We had a fifteen minutes drive to lunch, and I spent it making everyone name favorite aspects of the others’ books, because most of the two-and-a-half hours of critiques had been, “It’s a good book, but here’s the parts I didn’t like, and how you can improve them.” Generally the good stuff just works, and keeps you reading, so you don’t make note of it. I asked everyone to name a favorite scene in Dad’s book or a favorite character in Heather’s, stuff like that. I think that helped get everyone into a little bit better frame of mind for the rest of the day.
Anyway, lunch was at a steak place, and we sort of took a break from the writing talk. The girls talked about Mom’s morning shopping trip (and, I’m sure, other things, but I didn’t really hear much of it), and Dad and I talked about the economic crisis in a historical context, and how best to profit off of it. Oh, and OU football.
Then we drove back to the house, and Heather and I discussed my book, but the other two hadn’t really had a chance to read it all the way through. Dad spent the time writing and my little sister spent the time reading. Still, the feedback I got from Heather was amazing, and really encouraging.
We probably spent an hour on that, even though it was just the one reviewer, and then we turned to Heather’s book and all of us had read that one, so it was another shouting match (in a good way, I mean). My little sister followed that up with a brief exercise she’d concocted, in which we explored the history and background of characters within our stories — first a major one and then a minor one. While the former was probably the more useful, we all had a lot more fun with the latter.
Dinner finally interrupted us. Mom made some garlic chicken, with potatoes on the side and bruscetta as an appetizer — it was all good. While we ate, we went through another of the postponed activities, with everyone discussing two of his or her favorite story ideas. We weighed in with our opinions of them, and I think with the feedback everyone was pretty much able to pick one of those stories to focus on for NaNoWriMo this year.
Then Heather had an activity for us that turned out more like a game. We each wrote down a one-line story idea for each of the other three. The example she gave (and her story idea for Dad) was “A girl who sees doors where there are no doors.” The one she gave me was, “Trees take over the world and solve global warming in their own way.” Then we were each supposed to flesh out the three ideas we were given, building a one-paragraph synopsis of a book. Afterward we read them all out loud, with all the entertainment value of a game of Balderdash.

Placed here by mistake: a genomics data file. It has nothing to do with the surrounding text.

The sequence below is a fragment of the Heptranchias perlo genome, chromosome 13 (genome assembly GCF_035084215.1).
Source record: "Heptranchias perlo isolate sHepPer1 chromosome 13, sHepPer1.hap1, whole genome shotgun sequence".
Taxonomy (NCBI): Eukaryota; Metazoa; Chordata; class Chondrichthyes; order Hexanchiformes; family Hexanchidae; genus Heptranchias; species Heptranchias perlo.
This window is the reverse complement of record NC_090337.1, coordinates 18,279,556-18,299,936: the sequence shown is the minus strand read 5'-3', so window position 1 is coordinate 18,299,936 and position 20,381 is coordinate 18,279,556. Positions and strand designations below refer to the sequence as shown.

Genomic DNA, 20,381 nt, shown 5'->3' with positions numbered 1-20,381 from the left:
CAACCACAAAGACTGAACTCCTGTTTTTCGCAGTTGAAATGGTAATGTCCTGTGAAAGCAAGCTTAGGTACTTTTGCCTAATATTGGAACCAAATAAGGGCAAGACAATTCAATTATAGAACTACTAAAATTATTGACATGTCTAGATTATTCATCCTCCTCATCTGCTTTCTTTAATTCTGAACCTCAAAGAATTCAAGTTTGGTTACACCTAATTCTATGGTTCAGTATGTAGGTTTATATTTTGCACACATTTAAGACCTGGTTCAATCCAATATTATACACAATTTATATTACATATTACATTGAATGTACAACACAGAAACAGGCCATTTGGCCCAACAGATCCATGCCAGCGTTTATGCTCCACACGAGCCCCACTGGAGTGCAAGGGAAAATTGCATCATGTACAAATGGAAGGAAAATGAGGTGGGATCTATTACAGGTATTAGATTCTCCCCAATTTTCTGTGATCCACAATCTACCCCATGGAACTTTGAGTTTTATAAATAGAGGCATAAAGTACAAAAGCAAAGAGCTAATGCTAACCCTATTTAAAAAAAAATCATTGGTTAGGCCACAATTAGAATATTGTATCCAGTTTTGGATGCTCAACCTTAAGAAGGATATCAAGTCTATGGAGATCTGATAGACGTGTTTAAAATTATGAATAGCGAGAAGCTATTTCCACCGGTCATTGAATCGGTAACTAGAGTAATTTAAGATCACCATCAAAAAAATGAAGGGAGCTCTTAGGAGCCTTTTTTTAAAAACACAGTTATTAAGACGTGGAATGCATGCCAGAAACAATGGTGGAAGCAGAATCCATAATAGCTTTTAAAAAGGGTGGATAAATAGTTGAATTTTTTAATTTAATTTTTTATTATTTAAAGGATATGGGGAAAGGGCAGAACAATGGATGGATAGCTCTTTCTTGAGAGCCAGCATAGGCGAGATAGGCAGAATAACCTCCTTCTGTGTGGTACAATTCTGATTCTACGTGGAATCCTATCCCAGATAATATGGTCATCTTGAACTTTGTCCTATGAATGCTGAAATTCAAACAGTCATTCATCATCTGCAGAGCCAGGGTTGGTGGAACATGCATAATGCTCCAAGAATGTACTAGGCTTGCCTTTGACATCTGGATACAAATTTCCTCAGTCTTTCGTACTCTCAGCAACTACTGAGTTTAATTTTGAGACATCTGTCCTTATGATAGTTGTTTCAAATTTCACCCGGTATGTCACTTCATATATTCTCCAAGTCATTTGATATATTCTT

That was our last event for the weekend. Afterward we settled into separate conversations, many of them follow-ups on earlier critiques. Dad and I spent a while working out the plot arc of his upcoming novel, which had him stumped somewhere around the middle. It was that sort of thing.
Then around 11:00 everyone finally got to bed. I meant to get up early on Sunday, but didn’t quite manage what I’d hoped for. Still, after all the goodbyes and the final conversations, and packing the car and all, we got out around 10:00. Once again we stopped in Tulsa, but that was only a brief stop, and I dropped my little sister off at her place right at 3:00. We spent the whole drive talking, mostly about Social Constructionism (so, yeah, I had a good time).
Then I got home and watched the Cowboys game on my TiVo, and spent the rest of the evening in a deep melancholy. Ugh.
D– came over, and we had leftover pizza for dinner, and he and I spent most of the evening playing WoW. T– eventually joined us in the office, and we watched some more Get Smart, and far too soon it was an hour past my bedtime. I sent D– home, and went to bed around 11:00.
Other than that, it’s just things and stuff.